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Chapter 19 - On the metaphysics of the beautiful and aesthetics

from PARERGA AND PARALIPOMENA, VOLUME 2

Published online by Cambridge University Press:  05 November 2015

Adrian Del Caro
Affiliation:
University of Tennessee
Christopher Janaway
Affiliation:
University of Southampton
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Summary

§205

Since in my main work I was sufficiently thorough in my treatment of the conception of (Platonic) Ideas and their correlate, the pure subject of cognition, I would consider it superfluous to return to it again here if I did not consider that this is an investigation which, in this sense, had never been undertaken before me; this is why it is better not to hold anything back which might someday be welcome as its elucidation. Naturally I presuppose in this regard that those earlier discussions are familiar to readers.

The real problem of the metaphysics of beauty can be very simply expressed thus: How are pleasure and delight in an object possible without its having any kind of connection to our willing?

For everyone feels that delight and pleasure in a thing can really only stem from its relation to our will or, as people like to say, to our aims, so that delight without a stirring of the will seems to be a contradiction. Still, the beautiful in itself quite obviously stirs our pleasure and our delight, without having any kind of connection to our personal aims, thus to our will.

My solution has been that in the beautiful we always perceive the essential and original forms of animate and inanimate nature, thus Plato's Ideas of the same, and that this perception has as its condition their essential correlate, the will-free subject of cognition, i.e., a pure intelligence without intentions and aims. Therefore the will completely disappears from consciousness when an aesthetic perception appears. But it alone is the source of all our sorrows and sufferings. This is the origin of that pleasure and that delight which accompany the perception of the beautiful. Thus it rests on the removal of the whole possibility of suffering. – If one were to object that then the possibility of delight would also be suspended, it should be remembered that, as I have often explained, happiness and satisfaction are of a negative nature, that is, they are merely the end of suffering, whereas pain is positive.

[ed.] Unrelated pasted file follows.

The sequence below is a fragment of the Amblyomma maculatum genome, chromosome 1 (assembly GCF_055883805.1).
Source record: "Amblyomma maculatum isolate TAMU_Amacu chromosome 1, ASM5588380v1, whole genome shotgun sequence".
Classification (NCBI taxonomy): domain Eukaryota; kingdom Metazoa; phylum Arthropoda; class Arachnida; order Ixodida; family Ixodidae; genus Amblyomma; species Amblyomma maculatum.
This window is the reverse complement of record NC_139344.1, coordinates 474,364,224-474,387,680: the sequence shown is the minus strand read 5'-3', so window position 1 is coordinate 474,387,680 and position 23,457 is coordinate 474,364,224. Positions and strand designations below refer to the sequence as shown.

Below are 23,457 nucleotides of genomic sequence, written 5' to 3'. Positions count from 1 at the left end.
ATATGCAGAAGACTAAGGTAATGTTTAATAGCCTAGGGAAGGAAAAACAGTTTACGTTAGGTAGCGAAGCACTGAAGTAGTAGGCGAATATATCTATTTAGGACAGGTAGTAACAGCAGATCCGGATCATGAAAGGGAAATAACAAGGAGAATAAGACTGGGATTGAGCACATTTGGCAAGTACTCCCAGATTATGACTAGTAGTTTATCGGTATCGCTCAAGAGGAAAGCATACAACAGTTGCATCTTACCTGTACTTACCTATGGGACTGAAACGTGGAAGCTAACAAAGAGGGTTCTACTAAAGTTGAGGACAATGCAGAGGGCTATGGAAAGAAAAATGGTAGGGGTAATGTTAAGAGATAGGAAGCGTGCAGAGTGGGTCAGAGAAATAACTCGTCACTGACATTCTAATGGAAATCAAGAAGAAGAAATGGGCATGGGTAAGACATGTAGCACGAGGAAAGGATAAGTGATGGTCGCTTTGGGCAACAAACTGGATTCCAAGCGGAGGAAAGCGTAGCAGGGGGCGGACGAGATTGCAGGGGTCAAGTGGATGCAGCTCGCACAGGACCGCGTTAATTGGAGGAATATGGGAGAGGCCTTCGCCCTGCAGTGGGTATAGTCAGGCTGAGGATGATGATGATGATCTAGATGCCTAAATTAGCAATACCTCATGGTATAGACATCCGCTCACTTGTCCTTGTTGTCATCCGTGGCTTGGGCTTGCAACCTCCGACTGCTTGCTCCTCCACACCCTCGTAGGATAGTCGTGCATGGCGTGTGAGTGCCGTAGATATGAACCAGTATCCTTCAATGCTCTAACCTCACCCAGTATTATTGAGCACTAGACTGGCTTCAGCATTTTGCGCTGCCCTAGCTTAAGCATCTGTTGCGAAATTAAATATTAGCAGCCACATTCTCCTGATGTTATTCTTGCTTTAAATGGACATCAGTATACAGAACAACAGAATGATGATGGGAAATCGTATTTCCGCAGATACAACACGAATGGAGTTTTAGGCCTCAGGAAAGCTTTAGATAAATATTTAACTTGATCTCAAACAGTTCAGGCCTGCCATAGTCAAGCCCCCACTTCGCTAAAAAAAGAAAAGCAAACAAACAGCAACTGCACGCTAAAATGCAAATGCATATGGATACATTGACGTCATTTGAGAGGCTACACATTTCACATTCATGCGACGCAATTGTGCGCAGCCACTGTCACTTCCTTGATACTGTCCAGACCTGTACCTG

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Schopenhauer: Parerga and Paralipomena
Short Philosophical Essays
, pp. 374 - 406
Publisher: Cambridge University Press
Print publication year: 2015

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